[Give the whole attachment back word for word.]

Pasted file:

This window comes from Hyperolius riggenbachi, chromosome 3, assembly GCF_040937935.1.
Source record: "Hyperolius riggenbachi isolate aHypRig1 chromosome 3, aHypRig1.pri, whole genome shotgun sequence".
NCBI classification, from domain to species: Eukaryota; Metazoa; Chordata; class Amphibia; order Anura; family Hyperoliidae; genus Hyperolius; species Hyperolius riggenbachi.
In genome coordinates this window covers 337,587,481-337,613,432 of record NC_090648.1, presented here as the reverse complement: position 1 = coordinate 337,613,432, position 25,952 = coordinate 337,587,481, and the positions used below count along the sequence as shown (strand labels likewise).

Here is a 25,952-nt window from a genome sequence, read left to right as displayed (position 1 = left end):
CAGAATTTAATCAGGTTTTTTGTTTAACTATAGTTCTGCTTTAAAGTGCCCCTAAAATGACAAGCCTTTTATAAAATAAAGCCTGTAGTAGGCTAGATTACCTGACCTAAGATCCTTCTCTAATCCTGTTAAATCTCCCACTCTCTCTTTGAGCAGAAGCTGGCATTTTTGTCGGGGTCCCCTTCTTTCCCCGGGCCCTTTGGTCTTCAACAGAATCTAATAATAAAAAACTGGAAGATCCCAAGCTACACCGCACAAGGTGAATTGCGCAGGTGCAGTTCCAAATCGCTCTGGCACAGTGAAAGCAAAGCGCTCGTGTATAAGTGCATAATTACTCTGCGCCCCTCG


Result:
This window comes from Hyperolius riggenbachi, chromosome 3, assembly GCF_040937935.1.
Source record: "Hyperolius riggenbachi isolate aHypRig1 chromosome 3, aHypRig1.pri, whole genome shotgun sequence".
NCBI classification, from domain to species: Eukaryota; Metazoa; Chordata; class Amphibia; order Anura; family Hyperoliidae; genus Hyperolius; species Hyperolius riggenbachi.
In genome coordinates this window covers 337,587,481-337,613,432 of record NC_090648.1, presented here as the reverse complement: position 1 = coordinate 337,613,432, position 25,952 = coordinate 337,587,481, and the positions used below count along the sequence as shown (strand labels likewise).

Here is a 25,952-nt window from a genome sequence, read left to right as displayed (position 1 = left end):
CAGAATTTAATCAGGTTTTTTGTTTAACTATAGTTCTGCTTTAAAGTGCCCCTAAAATGACAAGCCTTTTATAAAATAAAGCCTGTAGTAGGCTAGATTACCTGACCTAAGATCCTTCTCTAATCCTGTTAAATCTCCCACTCTCTCTTTGAGCAGAAGCTGGCATTTTTGTCGGGGTCCCCTTCTTTCCCCGGGCCCTTTGGTCTTCAACAGAATCTAATAATAAAAAACTGGAAGATCCCAAGCTACACCGCACAAGGTGAATTGCGCAGGTGCAGTTCCAAATCGCTCTGGCACAGTGAAAGCAAAGCGCTCGTGTATAAGTGCATAATTACTCTGCGCCCCTCG